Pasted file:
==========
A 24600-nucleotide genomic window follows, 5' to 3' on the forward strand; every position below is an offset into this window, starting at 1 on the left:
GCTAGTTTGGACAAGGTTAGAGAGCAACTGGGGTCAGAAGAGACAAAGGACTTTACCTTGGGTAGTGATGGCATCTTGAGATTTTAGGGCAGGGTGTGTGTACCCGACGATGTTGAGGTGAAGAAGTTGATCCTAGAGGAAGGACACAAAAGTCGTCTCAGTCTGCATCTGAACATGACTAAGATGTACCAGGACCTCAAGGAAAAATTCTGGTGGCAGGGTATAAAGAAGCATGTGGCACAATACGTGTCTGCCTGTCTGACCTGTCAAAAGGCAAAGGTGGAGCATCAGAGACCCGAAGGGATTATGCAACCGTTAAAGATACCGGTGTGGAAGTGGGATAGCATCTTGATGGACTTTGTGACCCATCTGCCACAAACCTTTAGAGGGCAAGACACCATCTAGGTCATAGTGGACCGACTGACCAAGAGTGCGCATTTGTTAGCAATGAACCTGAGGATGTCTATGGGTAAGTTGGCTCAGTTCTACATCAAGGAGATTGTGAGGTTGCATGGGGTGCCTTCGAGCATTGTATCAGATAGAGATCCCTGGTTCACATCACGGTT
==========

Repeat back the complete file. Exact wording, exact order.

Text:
A 24600-nucleotide genomic window follows, 5' to 3' on the forward strand; every position below is an offset into this window, starting at 1 on the left:
GCTAGTTTGGACAAGGTTAGAGAGCAACTGGGGTCAGAAGAGACAAAGGACTTTACCTTGGGTAGTGATGGCATCTTGAGATTTTAGGGCAGGGTGTGTGTACCCGACGATGTTGAGGTGAAGAAGTTGATCCTAGAGGAAGGACACAAAAGTCGTCTCAGTCTGCATCTGAACATGACTAAGATGTACCAGGACCTCAAGGAAAAATTCTGGTGGCAGGGTATAAAGAAGCATGTGGCACAATACGTGTCTGCCTGTCTGACCTGTCAAAAGGCAAAGGTGGAGCATCAGAGACCCGAAGGGATTATGCAACCGTTAAAGATACCGGTGTGGAAGTGGGATAGCATCTTGATGGACTTTGTGACCCATCTGCCACAAACCTTTAGAGGGCAAGACACCATCTAGGTCATAGTGGACCGACTGACCAAGAGTGCGCATTTGTTAGCAATGAACCTGAGGATGTCTATGGGTAAGTTGGCTCAGTTCTACATCAAGGAGATTGTGAGGTTGCATGGGGTGCCTTCGAGCATTGTATCAGATAGAGATCCCTGGTTCACATCACGGTT